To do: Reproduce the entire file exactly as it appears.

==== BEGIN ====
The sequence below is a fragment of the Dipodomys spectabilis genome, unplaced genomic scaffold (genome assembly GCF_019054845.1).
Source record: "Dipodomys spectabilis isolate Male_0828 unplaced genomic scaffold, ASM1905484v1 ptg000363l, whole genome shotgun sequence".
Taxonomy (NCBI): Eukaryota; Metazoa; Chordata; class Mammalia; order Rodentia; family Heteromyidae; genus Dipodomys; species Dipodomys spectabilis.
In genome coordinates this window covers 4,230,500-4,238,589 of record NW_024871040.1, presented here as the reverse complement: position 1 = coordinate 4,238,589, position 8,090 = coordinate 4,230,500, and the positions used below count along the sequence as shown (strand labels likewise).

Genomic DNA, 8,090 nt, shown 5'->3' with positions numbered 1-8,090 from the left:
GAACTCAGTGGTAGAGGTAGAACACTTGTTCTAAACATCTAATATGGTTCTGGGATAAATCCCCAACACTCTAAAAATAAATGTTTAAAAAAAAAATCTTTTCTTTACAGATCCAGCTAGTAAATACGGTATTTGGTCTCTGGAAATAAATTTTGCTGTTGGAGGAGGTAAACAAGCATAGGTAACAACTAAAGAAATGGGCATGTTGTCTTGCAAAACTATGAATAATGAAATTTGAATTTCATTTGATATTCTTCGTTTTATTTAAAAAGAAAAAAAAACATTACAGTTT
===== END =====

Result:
The sequence below is a fragment of the Dipodomys spectabilis genome, unplaced genomic scaffold (genome assembly GCF_019054845.1).
Source record: "Dipodomys spectabilis isolate Male_0828 unplaced genomic scaffold, ASM1905484v1 ptg000363l, whole genome shotgun sequence".
Taxonomy (NCBI): Eukaryota; Metazoa; Chordata; class Mammalia; order Rodentia; family Heteromyidae; genus Dipodomys; species Dipodomys spectabilis.
In genome coordinates this window covers 4,230,500-4,238,589 of record NW_024871040.1, presented here as the reverse complement: position 1 = coordinate 4,238,589, position 8,090 = coordinate 4,230,500, and the positions used below count along the sequence as shown (strand labels likewise).

Genomic DNA, 8,090 nt, shown 5'->3' with positions numbered 1-8,090 from the left:
GAACTCAGTGGTAGAGGTAGAACACTTGTTCTAAACATCTAATATGGTTCTGGGATAAATCCCCAACACTCTAAAAATAAATGTTTAAAAAAAAAATCTTTTCTTTACAGATCCAGCTAGTAAATACGGTATTTGGTCTCTGGAAATAAATTTTGCTGTTGGAGGAGGTAAACAAGCATAGGTAACAACTAAAGAAATGGGCATGTTGTCTTGCAAAACTATGAATAATGAAATTTGAATTTCATTTGATATTCTTCGTTTTATTTAAAAAGAAAAAAAAACATTACAGTTT